As rolling power cuts are predicted for the coming weeks, the commercial sector, including many small to medium-sized enterprises (SMEs) will bear the brunt, as their festive season preparations come to a halt.
Small businesses most affected by load shedding include those in manufacturing, retail and hospitality.
“Small businesses are often the hardest hit by load shedding, since they’re less likely to be able to afford the measures needed to cushion them from regular electricity cuts,” says Daniel Goldberg, co-founder of Bridgement, a fintech company offering digital invoice financing and credit facilities to SMEs.
Stage 6 load shedding, which came in effect this week, means SMEs could be affected 18 times for four days for up to four-and-a-half hours at a time, or 18 times over eight days for about two hours at a time.
Goldberg offers some advice to SMEs to manage their businesses during load shedding:
Monitor the schedule
Keep track of when load shedding is likely to happen. Using mobile apps like Eskom se Push, Loadshed, Gridwatch and Loadshedder Alert will help you track power outages in your business’s location as well as send through notifications of when it is scheduled to start and end. Look up the schedules on the websites for the main municipalities across the country or on your provider’s website. Social media, like Twitter can provide you with real-time updates.
While the power is on, ensure your devices are fully charged. You’ll still be able to work off your cell phone and laptop during load shedding.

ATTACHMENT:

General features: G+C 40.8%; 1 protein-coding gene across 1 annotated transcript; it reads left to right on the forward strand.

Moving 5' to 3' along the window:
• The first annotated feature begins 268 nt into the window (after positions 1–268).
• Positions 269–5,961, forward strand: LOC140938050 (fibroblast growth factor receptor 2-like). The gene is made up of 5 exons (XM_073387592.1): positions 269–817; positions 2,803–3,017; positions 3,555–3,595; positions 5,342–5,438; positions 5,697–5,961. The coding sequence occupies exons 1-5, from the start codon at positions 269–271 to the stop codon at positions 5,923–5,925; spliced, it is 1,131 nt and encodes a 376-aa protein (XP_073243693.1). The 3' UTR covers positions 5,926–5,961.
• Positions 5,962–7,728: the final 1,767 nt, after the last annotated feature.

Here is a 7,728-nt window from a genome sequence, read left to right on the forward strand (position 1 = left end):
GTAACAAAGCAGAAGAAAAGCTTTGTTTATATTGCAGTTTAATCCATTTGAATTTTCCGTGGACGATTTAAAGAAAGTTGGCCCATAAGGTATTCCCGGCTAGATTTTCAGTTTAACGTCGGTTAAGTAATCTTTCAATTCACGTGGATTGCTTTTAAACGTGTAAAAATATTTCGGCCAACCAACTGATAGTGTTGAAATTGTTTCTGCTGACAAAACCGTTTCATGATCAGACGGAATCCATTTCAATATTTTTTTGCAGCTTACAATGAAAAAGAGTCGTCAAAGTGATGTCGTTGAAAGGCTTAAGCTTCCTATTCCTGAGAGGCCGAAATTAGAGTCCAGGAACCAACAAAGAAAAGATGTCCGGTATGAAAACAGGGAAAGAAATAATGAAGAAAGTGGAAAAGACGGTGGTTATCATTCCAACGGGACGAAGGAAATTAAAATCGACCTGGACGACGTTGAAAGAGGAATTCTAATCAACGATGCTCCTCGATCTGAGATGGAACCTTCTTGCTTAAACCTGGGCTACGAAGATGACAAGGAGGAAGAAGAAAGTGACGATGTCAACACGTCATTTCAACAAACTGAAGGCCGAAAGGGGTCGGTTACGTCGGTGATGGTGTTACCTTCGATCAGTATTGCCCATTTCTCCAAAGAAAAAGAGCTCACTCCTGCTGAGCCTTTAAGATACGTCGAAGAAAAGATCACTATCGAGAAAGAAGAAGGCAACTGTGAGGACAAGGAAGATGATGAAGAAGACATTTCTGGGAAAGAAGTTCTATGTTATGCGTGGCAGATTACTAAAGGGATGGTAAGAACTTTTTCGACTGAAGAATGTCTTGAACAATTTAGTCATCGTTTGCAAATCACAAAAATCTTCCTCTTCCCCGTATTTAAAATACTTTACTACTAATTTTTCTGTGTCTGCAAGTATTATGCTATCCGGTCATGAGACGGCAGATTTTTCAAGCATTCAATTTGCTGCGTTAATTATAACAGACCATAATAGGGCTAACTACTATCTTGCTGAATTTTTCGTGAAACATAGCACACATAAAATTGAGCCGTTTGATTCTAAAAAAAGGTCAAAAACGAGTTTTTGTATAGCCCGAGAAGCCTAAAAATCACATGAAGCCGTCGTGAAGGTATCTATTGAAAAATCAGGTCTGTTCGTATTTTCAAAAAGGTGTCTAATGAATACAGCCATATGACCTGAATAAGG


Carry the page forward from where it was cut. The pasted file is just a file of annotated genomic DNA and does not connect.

Prepare for risks
The biggest risk for SMEs is power surges and damage to computer infrastructure and manufacturing equipment. Consider surge protection plugs and backup your data if you have electronic equipment. The break in electricity has the potential to damage the hardware of your computers. You can buy surge protection plugs for R100-200 from retailers like Builders Warehouse and Takealot. Ensure that all business information is backed up on a daily basis, to a secure cloud-based server, where possible.
Look into alternatives
A small generator battery/inverter can provide your business with an interim source of power and reduce the impact of disruptions on your workday. Consider also buying an uninterruptible power supply (UPS) to avoid any downtime while switching from grid power to a back-up generator/battery, and vice versa. This will keep equipment running smoothly with zero downtime.
An advantage that SMEs have over larger businesses is that they can be a lot more flexible in how they operate. Consider alternative working schedules for your staff that take load shedding hours into account. This allows your staff to complete their work in their own time, when the power allows. Use the time offline to schedule face to face and strategy meetings.